Right-winger Duque poised to become Colombia’s president © Luis Acosta, AFP | Colombian presidential candidate Ivan Duque, for the Democratic Center Party takes part in a TV debate in Bogota on May 24, 2018.
A close ally of ex-President Alvaro Uribe and a fierce critic of FARC, right-wing candidate Ivan Duque is seen as likely winning Colombia’s presidential elections, the first round of which starts on Saturday.
Duque is polling at around 42 percent placing him ahead of his main rival Gustavo Petro, a former leftist member of the now-defunct M19 rebel movement, who is on 30 percent. If the 41-year-old lawyer wins he will unseat President Juan Manuel Santos.
A former rock band member who loves football and Cuban music, Duque is the candidate for the Democratic Center Party, a movement started by in 2013.
The two men have pledged to prevent the nation falling into the hands of the left, promising to adjust a peace accord with the , cut corporate taxes and redouble security efforts in certain areas.
"We have the obligation to transform , to restore security and confidence to citizens, to promote entrepreneurship and to work towards a country with social justice," said Duque on his website.
Nonetheless, he faces a tough time if he wins. The economy remains weak, a new wave of drug trafficking crime gangs have moved into areas once controlled by the FARC, and more than half a million Venezuelan migrants have crossed into Colombia, looking for food and work.
Close to Uribe
Duque may be considered the most market-friendly of all the contenders but his limited experience worries some.
A one-term senator, Duque worked at the Inter-American Development Bank in Washington until 2014, when Uribe asked him to return to Colombia and take a seat in Congress.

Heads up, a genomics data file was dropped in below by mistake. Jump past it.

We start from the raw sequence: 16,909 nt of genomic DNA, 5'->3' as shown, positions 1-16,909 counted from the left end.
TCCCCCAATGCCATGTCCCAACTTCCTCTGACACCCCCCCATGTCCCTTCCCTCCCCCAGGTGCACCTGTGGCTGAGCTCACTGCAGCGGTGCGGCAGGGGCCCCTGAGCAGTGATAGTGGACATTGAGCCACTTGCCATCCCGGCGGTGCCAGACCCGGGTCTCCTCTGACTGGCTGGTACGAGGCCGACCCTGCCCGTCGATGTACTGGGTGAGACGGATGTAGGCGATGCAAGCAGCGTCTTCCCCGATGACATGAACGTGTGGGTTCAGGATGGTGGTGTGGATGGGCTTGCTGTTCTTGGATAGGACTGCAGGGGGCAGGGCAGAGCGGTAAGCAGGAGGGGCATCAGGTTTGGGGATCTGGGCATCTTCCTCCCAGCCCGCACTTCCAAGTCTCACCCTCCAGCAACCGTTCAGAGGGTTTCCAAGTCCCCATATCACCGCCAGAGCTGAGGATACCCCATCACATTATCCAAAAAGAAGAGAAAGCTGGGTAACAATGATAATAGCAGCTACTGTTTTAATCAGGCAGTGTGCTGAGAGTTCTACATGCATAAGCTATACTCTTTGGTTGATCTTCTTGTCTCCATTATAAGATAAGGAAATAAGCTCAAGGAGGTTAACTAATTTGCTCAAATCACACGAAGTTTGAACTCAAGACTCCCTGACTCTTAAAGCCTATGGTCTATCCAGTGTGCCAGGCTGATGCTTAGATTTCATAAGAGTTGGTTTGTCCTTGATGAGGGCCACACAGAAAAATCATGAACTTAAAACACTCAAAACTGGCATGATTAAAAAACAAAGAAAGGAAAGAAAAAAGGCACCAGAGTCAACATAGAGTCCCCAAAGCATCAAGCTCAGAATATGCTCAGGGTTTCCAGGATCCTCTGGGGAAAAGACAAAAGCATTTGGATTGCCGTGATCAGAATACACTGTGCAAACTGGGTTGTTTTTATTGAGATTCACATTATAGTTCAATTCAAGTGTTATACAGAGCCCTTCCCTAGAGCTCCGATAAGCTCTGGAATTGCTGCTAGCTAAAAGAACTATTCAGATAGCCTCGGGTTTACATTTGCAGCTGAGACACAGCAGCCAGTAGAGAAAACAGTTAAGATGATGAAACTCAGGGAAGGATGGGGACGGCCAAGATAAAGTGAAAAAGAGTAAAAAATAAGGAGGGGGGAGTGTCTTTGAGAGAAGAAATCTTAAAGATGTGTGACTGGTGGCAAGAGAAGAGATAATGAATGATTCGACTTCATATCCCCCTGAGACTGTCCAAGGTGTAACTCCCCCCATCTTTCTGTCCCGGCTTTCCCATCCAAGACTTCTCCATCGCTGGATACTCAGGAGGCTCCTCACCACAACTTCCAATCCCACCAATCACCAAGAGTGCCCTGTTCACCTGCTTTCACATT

His closeness to the former president is an advantage but also his Achilles heel.
Uribe is loved by millions of Colombians who say his tough military action against the FARC made Colombia safer and helped attract record foreign investment. It’s believed his supporters will happily vote for Duque as his hand-picked successor.
But Uribe is hated by those who allege he is corrupt and has ties to far-right paramilitary death squads. Uribe denies the allegations and has not been charged with any crime.
Critics fear Duque will bow to Uribe's political expertise and allow the former president extensive power.
But Duque has shrugged off the criticism. He joked in March that he had: "Zero experience, but of corruption, zero experience of clientism, zero experience of politicking."
He made a name for himself by strongly criticising the FARC accord on the Senate floor.
The 2016 peace deal saw thousands of FARC rebels hand in their weapons in return for amnesty. Their leadership is to be tried for war crimes – but they are unlikely to serve jail time – while their new political party has 10 congressional seats guaranteed through 2026.
Duque has not specified what changes he would make to the agreement, but he has promised a “profound revision” of the deal, arguing that it is too lenient and that rebel leaders belong in jail.
Appeal to centrists
Duque who studied economic law at the American University in Washington D.C. and public policy management at Georgetown, hopes to appeal to centrist voters.
He plans to cut taxes while raising revenue from a crackdown on tax evasion while relaxing the so-called fiscal rule, which obliges the government to reduce the budget deficit.
Economically, Duque has "an orthodox vision, supporting business and private enterprise to generate new wealth," said Andres Molano, director of the Hernan Echavarria Olozaga institute of political science.
But Duque will have a hard time satisfying credit rating agencies unless he is able to bring in cash to replace revenue lost from weaker international oil prices.
Duque, nonetheless, appears to be well equipped for the top job: his father Ivan Duque Escobar was a government minister, central banker and governor of Antioquia province. Ivan also instilled a love of reading in his son and was said to have owned 17,000 books.
"He was a supremely cheerful young man, always willing to help others," said Sonia Munoz, his high school teacher in an interview. "He decided he wanted to be president and worked toward it. His friends called him Mr President."
(FRANCE 24 with REUTERS)